Exactly 10 years ago, in 2008, Glashütte Original introduced their PanoInverse XL watches. As you probably know, Glashütte Original is located in the watchmaking capital of Germany with the same name; Glashütte. This village, near Dresden, hosts a number of watch brands, but only a few can measure themselves with the Haute Horlogerie that Glashütte Original manufactures. In 2008, the PanoInverse XL was introduced by them, to show their skills when it comes to this Haute Horlogerie, and were available in white and rose gold. Now, 10 years later, the PanoInverse is still in the collection of Glashütte Original. Not completely identical, but with some small changes. We were curious to see how this watch holds up after 10 years, and if we can already speak about a Glashütte Original classic.
Above, the two original PanoInverse XL models that were introduced in 2008.
In rose gold and white gold, to fulfil the demand by customers that wanted to enjoy the aesthetics of their movement. A movement that, since 2002, uses a duplex swan-neck fine adjustment. The designers and movement constructors at Glashütte Original came up with the hand-wound caliber 66 movement at the time, showing the balance bridge on the dial side. The engineers from the small German watchmaking village had to make quite some adjustments to come up with a visually pleasing solution, that not only showed the movement but would still also be a perfectly readable watch. So in 2008, the PanoInverse XL was born. Mind the XL, as other watches were still much smaller at the time with 39.4mm, Glashütte Original felt the need to indicate they’re talking huge here. The PanoInverse XL had a diameter of 42mm and still does today, only they decided to drop the XL because many of the other Pano watches are now sized 40mm (since 2012) and 42mm isn’t considered to be very large anymore today. Over the years Glashütte Original also introduced other Pano models with XL designator, as those were also 42mm but these models have been phased out meanwhile. So exit XL, but what stayed was the PanoInverse and PanoMaticInverse.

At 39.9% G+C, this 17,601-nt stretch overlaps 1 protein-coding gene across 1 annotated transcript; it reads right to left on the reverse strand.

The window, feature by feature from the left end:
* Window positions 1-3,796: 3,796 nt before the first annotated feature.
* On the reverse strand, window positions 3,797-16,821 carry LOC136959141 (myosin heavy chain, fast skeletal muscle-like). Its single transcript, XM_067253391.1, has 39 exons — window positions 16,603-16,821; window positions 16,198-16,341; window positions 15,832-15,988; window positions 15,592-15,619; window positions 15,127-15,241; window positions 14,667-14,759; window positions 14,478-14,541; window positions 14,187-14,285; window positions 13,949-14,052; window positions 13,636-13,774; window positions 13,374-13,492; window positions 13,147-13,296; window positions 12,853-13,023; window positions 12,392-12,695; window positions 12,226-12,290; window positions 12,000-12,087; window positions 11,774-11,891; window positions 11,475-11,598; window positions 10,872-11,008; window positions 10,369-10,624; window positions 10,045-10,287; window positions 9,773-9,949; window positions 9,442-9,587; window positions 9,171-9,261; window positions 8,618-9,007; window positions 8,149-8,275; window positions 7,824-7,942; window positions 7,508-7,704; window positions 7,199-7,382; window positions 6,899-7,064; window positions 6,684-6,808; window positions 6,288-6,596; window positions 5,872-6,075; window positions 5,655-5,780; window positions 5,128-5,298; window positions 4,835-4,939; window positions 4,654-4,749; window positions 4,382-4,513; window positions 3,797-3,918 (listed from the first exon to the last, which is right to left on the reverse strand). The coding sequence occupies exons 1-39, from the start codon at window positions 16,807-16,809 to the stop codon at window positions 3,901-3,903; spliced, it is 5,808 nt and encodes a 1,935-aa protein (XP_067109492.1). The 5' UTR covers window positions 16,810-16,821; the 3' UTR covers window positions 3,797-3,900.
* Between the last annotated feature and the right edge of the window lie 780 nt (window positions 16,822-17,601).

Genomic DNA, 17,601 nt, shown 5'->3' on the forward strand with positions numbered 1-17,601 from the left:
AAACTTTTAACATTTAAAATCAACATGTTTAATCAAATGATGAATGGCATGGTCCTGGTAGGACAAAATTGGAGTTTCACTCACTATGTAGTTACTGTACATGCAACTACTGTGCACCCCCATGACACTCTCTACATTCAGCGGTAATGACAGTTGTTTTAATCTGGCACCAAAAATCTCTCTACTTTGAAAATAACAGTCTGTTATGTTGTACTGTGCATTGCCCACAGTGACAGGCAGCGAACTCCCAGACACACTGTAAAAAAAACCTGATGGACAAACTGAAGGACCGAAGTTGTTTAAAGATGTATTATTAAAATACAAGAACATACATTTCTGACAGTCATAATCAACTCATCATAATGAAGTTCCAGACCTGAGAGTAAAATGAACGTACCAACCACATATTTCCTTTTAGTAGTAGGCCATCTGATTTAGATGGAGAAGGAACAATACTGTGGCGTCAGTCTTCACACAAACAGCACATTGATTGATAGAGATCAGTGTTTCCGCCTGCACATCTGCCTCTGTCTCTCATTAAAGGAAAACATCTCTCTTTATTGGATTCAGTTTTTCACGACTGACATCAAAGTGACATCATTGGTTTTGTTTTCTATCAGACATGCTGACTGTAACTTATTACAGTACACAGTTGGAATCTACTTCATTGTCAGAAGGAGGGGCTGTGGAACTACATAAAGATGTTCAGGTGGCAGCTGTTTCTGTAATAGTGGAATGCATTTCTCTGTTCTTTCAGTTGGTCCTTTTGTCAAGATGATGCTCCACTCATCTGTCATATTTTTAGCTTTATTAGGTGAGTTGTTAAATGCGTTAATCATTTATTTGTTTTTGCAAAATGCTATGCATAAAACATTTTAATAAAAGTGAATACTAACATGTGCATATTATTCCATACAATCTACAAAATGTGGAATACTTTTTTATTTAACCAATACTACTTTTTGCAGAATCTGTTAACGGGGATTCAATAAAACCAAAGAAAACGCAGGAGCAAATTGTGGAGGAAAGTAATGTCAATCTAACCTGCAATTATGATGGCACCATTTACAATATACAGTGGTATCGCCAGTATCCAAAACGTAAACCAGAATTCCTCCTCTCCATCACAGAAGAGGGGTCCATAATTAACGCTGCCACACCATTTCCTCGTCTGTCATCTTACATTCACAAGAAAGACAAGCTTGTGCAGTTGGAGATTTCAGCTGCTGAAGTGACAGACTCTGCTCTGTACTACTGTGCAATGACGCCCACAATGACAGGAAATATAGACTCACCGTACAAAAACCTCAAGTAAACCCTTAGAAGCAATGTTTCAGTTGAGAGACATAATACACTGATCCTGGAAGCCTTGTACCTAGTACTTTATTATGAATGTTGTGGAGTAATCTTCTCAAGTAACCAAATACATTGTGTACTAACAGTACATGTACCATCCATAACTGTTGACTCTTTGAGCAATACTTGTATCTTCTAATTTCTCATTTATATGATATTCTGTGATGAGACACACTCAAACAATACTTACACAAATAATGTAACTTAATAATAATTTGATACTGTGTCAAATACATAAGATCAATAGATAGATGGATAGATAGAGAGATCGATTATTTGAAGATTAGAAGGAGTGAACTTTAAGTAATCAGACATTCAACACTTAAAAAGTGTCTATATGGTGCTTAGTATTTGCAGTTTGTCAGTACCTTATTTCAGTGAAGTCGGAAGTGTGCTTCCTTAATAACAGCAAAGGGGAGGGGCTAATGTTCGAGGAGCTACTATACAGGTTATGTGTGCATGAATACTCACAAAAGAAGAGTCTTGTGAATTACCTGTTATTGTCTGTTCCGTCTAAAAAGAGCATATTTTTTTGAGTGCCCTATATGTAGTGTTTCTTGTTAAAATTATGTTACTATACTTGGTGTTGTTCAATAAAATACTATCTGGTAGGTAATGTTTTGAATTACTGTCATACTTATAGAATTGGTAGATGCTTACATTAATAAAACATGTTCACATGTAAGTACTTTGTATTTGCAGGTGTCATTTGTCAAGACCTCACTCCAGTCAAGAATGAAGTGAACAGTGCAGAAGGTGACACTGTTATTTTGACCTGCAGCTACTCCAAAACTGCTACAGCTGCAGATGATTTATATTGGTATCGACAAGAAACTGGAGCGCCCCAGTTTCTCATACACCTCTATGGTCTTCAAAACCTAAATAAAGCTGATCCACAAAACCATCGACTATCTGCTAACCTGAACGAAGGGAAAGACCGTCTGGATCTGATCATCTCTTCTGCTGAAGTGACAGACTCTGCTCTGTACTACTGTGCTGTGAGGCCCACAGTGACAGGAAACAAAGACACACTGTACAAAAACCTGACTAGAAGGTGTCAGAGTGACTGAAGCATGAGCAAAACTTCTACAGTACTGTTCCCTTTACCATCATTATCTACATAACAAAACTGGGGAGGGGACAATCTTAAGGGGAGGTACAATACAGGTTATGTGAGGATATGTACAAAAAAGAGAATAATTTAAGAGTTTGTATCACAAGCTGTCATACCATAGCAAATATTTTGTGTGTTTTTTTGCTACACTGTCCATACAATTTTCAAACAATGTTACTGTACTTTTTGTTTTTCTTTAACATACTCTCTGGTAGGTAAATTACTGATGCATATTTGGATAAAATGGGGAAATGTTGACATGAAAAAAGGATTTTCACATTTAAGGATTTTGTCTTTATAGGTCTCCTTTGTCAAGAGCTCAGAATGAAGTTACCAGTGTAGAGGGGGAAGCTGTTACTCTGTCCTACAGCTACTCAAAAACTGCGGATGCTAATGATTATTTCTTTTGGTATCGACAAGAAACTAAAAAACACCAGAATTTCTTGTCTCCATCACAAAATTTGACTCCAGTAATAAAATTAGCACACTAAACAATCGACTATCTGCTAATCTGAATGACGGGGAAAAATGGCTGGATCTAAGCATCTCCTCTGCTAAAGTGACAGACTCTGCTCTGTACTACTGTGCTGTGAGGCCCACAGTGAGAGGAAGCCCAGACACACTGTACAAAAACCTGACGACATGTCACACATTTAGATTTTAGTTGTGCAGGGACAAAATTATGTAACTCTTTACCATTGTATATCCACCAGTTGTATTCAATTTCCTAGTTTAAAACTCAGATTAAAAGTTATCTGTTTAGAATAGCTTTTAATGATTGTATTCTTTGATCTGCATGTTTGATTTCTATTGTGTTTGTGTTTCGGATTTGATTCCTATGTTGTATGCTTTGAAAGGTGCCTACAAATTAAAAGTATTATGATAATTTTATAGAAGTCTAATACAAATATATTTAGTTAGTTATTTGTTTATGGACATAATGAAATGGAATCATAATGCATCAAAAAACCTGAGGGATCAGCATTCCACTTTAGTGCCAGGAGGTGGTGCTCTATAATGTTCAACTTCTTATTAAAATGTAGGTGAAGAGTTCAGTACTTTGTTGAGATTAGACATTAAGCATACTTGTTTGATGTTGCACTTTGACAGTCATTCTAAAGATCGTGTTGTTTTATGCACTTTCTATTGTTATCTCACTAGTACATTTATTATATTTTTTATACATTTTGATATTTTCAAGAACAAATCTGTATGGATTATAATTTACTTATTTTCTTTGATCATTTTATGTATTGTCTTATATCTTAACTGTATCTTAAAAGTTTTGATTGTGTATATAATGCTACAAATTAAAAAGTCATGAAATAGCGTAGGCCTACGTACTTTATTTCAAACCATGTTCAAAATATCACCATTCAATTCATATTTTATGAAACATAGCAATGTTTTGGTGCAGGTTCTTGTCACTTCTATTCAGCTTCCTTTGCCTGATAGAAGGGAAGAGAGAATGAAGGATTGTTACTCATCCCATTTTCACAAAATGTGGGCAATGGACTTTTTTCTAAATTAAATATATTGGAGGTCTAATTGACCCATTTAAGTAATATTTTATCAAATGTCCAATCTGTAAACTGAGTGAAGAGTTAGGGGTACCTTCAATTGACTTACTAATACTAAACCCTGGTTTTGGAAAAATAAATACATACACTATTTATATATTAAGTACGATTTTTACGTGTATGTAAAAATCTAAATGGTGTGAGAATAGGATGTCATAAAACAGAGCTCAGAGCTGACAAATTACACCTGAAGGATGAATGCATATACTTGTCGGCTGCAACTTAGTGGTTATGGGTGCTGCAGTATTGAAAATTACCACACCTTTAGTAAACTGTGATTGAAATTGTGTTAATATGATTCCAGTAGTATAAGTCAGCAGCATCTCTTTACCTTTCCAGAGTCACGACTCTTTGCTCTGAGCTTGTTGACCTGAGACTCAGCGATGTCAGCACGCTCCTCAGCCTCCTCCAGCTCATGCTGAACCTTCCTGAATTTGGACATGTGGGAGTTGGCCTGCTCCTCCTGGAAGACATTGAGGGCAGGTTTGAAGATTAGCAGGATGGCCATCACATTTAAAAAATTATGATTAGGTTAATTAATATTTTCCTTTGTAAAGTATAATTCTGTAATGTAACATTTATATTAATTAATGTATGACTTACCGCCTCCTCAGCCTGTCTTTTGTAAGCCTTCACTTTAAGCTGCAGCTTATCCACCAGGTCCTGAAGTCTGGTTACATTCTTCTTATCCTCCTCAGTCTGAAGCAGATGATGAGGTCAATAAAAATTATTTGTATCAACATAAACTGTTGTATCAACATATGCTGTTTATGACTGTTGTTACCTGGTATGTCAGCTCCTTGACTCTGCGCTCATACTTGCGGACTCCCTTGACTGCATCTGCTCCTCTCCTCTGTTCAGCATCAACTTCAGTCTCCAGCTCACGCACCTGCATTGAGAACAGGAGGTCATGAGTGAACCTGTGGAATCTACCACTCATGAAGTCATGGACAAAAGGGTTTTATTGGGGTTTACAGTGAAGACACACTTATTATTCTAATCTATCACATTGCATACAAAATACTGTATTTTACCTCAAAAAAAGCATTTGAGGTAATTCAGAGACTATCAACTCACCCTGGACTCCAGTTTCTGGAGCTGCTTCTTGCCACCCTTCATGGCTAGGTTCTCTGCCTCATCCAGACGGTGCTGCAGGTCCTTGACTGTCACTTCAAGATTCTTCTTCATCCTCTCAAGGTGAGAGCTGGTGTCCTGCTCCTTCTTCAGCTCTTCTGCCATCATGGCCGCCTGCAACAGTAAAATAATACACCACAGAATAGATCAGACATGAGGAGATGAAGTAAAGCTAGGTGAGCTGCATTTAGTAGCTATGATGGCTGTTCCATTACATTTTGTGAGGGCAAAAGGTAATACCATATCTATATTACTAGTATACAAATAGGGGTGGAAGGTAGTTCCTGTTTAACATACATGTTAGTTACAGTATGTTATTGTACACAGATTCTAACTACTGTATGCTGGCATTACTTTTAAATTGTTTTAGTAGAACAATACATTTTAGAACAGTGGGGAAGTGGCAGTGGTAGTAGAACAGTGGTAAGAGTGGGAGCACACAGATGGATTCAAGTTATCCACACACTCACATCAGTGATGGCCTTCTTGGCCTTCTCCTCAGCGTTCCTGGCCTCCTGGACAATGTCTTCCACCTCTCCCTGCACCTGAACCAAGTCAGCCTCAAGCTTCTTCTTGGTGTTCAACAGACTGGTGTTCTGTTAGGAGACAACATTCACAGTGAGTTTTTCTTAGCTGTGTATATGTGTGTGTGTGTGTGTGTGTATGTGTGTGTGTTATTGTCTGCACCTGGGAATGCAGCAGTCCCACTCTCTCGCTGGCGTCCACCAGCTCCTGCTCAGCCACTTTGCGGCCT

In 2014, Glashütte Original felt it was time to add a new version of the PanoInverse model. One with an automatic movement, caliber 91-02. This is the PanoMaticInverse, where the ‘Matic’ of course refers to the self-winding movement that is being used. Today, we find both models in the collection, the PanoInverse and PanoMaticInverse. The PanoInverse uses hand-wound caliber 66-06 and the PanoMaticInverse the aforementioned caliber 91-02. What changed is that the PanoInverse became available in steel only, and the PanoMaticInverse in steel and in 18-carat red gold. As pictured above.
Below, photos that Berti took of the caliber 66-06 hand-wound movement and the caliber 91-02 self-winding movement.
Glashütte Original sent us two watches, the PanoInverse with hand-wound movement and the PanoMaticInverse in red gold, with self-winding movement. When we visited their manufacture in Glashütte some time ago, we have been told that their high-end watches all have the hand-engraved balance cocks. This is also the case with the PanoInverse and PanoMaticInverse. The hand-wound caliber 66-06 is an iteration of the caliber 66 that was used in 2008. It has a diameter of 38.3mm and a thickness of 5.95mm. Glashütte Original ensure that the owner of this watch will have a good time observing it, as the finishing is beautiful and partly done by hand. The front side shows the 3/4-plate that is so distinctive for Glashütte watchmaking. You’ll find bevelled edges, Glashütte striping, perlage and chatons have been used for the rubies.